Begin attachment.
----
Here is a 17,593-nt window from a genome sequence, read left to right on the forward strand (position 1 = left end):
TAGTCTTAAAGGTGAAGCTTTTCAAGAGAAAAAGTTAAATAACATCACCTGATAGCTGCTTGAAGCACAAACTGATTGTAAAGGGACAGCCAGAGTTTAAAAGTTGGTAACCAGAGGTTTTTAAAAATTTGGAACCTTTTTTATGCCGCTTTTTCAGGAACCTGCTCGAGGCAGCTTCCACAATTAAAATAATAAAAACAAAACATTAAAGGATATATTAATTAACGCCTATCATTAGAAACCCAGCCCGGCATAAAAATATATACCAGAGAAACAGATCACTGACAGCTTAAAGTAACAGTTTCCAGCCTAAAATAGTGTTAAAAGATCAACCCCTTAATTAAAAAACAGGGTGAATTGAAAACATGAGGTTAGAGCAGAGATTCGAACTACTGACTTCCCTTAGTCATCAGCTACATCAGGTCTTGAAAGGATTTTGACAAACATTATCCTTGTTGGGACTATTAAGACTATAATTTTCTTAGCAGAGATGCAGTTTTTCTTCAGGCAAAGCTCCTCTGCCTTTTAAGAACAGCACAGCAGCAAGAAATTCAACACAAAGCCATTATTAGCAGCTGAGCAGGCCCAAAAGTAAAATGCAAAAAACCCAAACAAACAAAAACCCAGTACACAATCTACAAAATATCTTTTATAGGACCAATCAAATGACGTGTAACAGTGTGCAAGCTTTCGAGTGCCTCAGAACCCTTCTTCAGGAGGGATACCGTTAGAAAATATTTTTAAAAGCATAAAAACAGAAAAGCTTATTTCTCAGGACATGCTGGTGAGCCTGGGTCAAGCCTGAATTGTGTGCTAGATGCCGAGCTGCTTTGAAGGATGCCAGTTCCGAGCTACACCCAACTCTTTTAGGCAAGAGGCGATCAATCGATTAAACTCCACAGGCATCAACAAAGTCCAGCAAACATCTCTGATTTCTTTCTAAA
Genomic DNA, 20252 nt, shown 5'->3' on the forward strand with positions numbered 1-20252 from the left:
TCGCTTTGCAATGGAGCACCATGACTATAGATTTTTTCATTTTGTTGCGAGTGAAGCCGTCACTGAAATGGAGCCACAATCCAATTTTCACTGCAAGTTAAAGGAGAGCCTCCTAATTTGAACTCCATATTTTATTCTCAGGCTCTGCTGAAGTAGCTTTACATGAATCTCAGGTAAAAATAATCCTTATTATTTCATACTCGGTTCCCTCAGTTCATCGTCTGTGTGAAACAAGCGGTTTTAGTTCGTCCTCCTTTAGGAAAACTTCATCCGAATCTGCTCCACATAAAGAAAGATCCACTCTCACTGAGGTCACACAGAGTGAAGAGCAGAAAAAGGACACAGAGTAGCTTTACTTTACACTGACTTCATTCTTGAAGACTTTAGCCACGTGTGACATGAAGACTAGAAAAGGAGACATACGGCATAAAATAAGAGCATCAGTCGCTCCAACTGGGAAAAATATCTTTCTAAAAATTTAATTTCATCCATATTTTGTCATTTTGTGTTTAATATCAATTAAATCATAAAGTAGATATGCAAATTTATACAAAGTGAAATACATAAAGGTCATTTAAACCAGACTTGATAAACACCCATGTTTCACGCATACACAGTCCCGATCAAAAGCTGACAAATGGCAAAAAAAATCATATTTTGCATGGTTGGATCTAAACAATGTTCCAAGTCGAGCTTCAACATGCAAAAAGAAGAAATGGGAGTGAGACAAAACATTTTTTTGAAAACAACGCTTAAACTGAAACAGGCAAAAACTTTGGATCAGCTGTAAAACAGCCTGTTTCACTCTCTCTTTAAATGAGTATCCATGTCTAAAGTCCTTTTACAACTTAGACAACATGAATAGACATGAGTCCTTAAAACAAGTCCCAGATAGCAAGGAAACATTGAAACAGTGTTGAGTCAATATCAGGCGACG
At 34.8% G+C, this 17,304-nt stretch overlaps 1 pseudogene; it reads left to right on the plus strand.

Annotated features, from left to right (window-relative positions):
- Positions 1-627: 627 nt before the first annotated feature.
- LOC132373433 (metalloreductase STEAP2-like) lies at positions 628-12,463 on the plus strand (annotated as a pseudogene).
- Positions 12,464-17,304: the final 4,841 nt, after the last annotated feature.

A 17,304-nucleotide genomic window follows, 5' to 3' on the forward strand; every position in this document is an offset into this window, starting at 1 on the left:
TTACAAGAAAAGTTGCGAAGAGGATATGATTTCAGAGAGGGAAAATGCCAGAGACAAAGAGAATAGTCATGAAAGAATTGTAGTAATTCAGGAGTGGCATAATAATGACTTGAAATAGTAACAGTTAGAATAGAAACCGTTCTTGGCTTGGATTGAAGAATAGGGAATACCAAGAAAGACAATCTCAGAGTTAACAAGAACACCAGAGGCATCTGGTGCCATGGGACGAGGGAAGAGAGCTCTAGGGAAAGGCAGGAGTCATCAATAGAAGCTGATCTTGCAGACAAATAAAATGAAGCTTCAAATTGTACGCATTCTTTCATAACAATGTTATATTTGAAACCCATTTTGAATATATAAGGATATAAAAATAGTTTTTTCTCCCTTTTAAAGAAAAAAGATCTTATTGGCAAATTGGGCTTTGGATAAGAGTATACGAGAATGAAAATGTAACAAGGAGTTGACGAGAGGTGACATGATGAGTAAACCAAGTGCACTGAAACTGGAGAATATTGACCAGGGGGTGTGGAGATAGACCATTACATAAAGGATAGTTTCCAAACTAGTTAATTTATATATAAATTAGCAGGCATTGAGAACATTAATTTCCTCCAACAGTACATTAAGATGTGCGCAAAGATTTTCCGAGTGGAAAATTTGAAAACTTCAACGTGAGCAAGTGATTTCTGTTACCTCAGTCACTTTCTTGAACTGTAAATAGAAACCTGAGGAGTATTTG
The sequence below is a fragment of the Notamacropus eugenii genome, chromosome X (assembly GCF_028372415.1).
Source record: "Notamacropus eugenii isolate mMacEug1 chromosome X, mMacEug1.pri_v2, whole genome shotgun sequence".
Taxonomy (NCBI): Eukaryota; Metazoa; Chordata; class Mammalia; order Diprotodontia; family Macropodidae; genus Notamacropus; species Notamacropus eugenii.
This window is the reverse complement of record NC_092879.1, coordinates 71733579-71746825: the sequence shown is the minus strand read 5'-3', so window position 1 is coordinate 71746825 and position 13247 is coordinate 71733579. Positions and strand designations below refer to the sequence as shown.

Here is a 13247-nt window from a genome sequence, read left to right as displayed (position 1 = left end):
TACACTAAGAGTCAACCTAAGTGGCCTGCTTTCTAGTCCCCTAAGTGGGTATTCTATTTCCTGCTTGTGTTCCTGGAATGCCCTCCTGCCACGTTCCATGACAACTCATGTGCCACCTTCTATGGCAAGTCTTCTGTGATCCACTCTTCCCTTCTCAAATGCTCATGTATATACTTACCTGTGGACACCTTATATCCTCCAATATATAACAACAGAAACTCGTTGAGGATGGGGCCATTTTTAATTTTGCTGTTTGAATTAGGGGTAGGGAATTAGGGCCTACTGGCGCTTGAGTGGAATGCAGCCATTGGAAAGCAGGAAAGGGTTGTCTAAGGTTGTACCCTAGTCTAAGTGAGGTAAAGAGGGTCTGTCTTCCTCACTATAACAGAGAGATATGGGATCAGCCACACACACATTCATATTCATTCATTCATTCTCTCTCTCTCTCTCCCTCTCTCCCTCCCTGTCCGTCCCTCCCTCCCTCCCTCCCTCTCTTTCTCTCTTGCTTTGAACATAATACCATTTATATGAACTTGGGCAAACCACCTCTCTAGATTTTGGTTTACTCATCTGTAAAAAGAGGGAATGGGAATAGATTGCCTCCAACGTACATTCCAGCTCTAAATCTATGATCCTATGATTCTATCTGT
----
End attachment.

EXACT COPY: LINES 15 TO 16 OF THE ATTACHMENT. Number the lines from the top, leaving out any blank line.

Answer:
This window is the reverse complement of record NC_092879.1, coordinates 71733579-71746825: the sequence shown is the minus strand read 5'-3', so window position 1 is coordinate 71746825 and position 13247 is coordinate 71733579. Positions and strand designations below refer to the sequence as shown.

Here is a 13247-nt window from a genome sequence, read left to right as displayed (position 1 = left end):